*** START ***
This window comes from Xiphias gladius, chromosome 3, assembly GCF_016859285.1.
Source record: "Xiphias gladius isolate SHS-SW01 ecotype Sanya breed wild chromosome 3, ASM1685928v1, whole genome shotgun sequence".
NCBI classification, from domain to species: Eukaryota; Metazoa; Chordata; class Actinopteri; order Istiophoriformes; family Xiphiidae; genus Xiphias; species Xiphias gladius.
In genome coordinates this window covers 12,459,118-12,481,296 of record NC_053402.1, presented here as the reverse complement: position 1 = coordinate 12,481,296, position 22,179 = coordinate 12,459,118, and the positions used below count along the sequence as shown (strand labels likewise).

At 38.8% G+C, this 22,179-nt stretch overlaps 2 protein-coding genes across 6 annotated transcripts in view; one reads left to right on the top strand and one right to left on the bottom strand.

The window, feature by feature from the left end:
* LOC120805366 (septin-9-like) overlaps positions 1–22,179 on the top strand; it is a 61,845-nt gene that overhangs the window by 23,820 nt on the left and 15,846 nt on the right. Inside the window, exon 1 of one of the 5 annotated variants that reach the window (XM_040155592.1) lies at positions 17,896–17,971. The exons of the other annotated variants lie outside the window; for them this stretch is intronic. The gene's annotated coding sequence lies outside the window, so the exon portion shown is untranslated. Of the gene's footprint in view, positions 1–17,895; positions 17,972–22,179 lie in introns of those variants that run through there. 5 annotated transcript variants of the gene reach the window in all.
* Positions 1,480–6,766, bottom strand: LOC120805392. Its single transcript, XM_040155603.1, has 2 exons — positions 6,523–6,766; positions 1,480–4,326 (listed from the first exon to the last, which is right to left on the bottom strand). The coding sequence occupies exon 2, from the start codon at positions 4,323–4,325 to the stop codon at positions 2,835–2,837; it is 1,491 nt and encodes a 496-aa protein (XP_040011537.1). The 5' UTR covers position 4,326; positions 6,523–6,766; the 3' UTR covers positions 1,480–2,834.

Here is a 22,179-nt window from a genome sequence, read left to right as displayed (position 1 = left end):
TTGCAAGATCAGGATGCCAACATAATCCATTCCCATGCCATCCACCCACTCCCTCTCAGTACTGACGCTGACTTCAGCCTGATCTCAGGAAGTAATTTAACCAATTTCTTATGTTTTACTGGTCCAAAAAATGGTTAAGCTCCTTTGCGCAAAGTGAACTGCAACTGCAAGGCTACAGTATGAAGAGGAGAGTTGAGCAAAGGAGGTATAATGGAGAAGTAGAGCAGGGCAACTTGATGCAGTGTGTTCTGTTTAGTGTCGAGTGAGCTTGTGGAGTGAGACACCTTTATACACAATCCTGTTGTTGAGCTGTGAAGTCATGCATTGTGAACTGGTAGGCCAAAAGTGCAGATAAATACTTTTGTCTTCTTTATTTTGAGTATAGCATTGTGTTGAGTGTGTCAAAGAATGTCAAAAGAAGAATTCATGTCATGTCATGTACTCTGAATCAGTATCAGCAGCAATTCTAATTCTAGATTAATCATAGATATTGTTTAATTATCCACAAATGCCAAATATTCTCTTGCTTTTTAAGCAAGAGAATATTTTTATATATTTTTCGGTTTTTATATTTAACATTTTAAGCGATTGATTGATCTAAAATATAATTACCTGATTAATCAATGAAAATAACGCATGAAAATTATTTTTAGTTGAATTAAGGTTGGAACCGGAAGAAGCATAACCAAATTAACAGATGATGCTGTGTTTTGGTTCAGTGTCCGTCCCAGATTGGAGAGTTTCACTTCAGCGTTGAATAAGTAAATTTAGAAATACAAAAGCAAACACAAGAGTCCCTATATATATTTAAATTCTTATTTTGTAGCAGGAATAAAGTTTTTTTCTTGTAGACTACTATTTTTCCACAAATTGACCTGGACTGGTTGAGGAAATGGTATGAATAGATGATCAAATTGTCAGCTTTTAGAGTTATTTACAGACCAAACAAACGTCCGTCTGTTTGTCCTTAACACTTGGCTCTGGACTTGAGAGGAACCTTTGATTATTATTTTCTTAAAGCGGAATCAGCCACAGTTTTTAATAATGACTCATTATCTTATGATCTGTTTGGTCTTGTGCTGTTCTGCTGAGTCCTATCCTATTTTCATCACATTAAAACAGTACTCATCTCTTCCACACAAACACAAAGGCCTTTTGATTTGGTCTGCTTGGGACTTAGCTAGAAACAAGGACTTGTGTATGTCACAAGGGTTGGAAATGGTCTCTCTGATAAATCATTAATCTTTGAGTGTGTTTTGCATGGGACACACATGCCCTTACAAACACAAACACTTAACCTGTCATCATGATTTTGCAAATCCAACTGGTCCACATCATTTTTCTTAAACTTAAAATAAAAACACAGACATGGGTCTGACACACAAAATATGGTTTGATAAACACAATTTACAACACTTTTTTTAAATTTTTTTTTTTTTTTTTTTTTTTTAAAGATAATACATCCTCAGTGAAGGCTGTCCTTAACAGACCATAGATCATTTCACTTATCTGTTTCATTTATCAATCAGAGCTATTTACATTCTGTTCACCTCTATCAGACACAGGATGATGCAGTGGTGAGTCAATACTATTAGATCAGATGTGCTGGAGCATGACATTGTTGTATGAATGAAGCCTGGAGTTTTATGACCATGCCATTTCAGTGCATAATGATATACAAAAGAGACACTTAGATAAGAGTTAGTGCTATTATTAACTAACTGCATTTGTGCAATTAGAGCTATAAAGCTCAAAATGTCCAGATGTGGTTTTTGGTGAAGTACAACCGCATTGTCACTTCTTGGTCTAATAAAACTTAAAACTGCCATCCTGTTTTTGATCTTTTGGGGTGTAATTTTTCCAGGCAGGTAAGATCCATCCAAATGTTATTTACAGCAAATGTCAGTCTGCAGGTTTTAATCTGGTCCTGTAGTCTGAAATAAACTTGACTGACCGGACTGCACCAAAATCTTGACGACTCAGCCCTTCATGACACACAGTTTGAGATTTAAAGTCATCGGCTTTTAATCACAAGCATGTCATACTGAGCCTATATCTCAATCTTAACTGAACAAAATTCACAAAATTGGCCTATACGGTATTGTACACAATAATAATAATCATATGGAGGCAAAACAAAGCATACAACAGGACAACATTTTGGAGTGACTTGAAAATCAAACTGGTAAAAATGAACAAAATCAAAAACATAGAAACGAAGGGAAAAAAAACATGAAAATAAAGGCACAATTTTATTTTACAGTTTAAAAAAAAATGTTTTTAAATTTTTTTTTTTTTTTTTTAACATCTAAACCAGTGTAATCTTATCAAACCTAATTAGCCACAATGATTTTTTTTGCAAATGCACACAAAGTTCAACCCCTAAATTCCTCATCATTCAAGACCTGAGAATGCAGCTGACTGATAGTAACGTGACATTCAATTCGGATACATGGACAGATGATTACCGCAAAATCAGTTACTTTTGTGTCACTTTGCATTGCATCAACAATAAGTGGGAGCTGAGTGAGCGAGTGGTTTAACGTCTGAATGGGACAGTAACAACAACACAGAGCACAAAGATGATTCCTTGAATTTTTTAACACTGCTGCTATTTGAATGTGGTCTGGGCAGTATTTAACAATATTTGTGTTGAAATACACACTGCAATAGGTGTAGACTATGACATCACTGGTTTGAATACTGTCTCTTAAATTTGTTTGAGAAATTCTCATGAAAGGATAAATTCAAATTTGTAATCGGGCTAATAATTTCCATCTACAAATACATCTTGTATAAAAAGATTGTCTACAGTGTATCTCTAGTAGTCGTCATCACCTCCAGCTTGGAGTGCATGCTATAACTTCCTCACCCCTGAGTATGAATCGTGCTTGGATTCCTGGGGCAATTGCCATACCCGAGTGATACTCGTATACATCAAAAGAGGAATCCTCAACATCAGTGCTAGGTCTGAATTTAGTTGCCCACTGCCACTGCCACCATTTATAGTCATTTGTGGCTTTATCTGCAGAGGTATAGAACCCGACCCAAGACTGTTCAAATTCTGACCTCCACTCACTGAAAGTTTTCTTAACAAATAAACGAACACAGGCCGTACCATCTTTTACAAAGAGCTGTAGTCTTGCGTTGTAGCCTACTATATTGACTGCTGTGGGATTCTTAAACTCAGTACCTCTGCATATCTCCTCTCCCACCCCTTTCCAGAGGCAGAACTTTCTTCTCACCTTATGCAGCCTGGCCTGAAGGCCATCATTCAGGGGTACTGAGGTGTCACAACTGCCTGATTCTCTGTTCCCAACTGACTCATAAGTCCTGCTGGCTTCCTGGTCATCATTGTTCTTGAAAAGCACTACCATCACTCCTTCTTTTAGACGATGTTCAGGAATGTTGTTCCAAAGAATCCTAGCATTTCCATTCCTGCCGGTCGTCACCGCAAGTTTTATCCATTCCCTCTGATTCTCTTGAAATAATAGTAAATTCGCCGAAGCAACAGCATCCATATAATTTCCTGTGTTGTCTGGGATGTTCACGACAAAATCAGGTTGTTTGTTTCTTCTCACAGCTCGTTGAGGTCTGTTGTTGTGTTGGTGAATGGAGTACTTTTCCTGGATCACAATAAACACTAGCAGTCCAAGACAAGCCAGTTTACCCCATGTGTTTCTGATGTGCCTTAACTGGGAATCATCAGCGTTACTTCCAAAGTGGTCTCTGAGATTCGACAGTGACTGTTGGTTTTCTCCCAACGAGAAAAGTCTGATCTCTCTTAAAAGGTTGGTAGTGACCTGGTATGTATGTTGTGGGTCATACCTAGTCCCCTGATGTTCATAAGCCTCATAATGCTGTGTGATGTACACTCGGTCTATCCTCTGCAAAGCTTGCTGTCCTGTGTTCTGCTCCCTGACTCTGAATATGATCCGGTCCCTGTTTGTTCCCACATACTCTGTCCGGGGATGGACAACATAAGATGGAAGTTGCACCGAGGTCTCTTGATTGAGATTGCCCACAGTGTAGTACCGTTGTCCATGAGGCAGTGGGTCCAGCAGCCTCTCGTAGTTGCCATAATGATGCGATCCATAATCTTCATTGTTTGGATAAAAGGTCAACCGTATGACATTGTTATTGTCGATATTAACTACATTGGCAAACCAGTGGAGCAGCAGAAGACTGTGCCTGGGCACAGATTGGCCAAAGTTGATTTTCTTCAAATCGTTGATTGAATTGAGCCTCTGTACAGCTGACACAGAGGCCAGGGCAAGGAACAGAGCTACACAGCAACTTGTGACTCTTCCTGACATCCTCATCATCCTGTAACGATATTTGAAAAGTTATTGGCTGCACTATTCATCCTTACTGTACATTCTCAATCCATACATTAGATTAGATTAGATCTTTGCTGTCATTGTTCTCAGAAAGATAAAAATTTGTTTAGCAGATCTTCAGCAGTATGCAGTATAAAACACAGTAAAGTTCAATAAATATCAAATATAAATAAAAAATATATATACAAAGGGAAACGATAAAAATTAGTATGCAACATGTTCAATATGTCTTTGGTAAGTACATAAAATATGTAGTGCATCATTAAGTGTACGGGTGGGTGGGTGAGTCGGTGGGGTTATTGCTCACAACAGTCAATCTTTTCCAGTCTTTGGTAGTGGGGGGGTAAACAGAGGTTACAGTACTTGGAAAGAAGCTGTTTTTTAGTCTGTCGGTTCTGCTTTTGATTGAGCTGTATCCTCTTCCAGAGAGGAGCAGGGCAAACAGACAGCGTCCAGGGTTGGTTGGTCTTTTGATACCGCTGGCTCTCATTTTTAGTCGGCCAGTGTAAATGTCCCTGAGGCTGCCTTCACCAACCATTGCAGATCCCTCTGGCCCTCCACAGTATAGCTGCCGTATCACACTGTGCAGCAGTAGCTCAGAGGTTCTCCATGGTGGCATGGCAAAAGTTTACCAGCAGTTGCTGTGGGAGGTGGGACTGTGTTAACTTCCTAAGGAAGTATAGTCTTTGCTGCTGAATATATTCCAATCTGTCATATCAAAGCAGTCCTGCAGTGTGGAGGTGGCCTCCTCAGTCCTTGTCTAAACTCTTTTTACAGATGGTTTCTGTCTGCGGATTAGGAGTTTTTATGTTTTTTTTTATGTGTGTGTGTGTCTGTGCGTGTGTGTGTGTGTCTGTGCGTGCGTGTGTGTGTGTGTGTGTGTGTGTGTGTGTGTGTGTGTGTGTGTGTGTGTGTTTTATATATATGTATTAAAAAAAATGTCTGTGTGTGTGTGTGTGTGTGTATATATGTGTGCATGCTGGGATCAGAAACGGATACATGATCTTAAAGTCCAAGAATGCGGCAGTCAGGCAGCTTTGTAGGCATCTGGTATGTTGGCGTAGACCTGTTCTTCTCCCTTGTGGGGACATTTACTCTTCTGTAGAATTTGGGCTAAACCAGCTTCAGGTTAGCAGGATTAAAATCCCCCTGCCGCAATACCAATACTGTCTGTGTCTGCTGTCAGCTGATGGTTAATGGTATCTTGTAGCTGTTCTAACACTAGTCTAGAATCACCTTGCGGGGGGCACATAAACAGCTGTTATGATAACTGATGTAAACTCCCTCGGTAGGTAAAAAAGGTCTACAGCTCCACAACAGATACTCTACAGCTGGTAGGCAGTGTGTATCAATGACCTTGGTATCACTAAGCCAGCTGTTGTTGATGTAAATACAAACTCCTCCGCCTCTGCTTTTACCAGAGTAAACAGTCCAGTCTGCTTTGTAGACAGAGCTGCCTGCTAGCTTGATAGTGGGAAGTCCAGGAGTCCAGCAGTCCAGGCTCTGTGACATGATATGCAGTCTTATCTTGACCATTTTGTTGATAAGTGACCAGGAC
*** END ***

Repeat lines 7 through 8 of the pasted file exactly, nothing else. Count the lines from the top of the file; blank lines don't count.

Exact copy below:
* LOC120805366 (septin-9-like) overlaps positions 1–22,179 on the top strand; it is a 61,845-nt gene that overhangs the window by 23,820 nt on the left and 15,846 nt on the right. Inside the window, exon 1 of one of the 5 annotated variants that reach the window (XM_040155592.1) lies at positions 17,896–17,971. The exons of the other annotated variants lie outside the window; for them this stretch is intronic. The gene's annotated coding sequence lies outside the window, so the exon portion shown is untranslated. Of the gene's footprint in view, positions 1–17,895; positions 17,972–22,179 lie in introns of those variants that run through there. 5 annotated transcript variants of the gene reach the window in all.
* Positions 1,480–6,766, bottom strand: LOC120805392. Its single transcript, XM_040155603.1, has 2 exons — positions 6,523–6,766; positions 1,480–4,326 (listed from the first exon to the last, which is right to left on the bottom strand). The coding sequence occupies exon 2, from the start codon at positions 4,323–4,325 to the stop codon at positions 2,835–2,837; it is 1,491 nt and encodes a 496-aa protein (XP_040011537.1). The 5' UTR covers position 4,326; positions 6,523–6,766; the 3' UTR covers positions 1,480–2,834.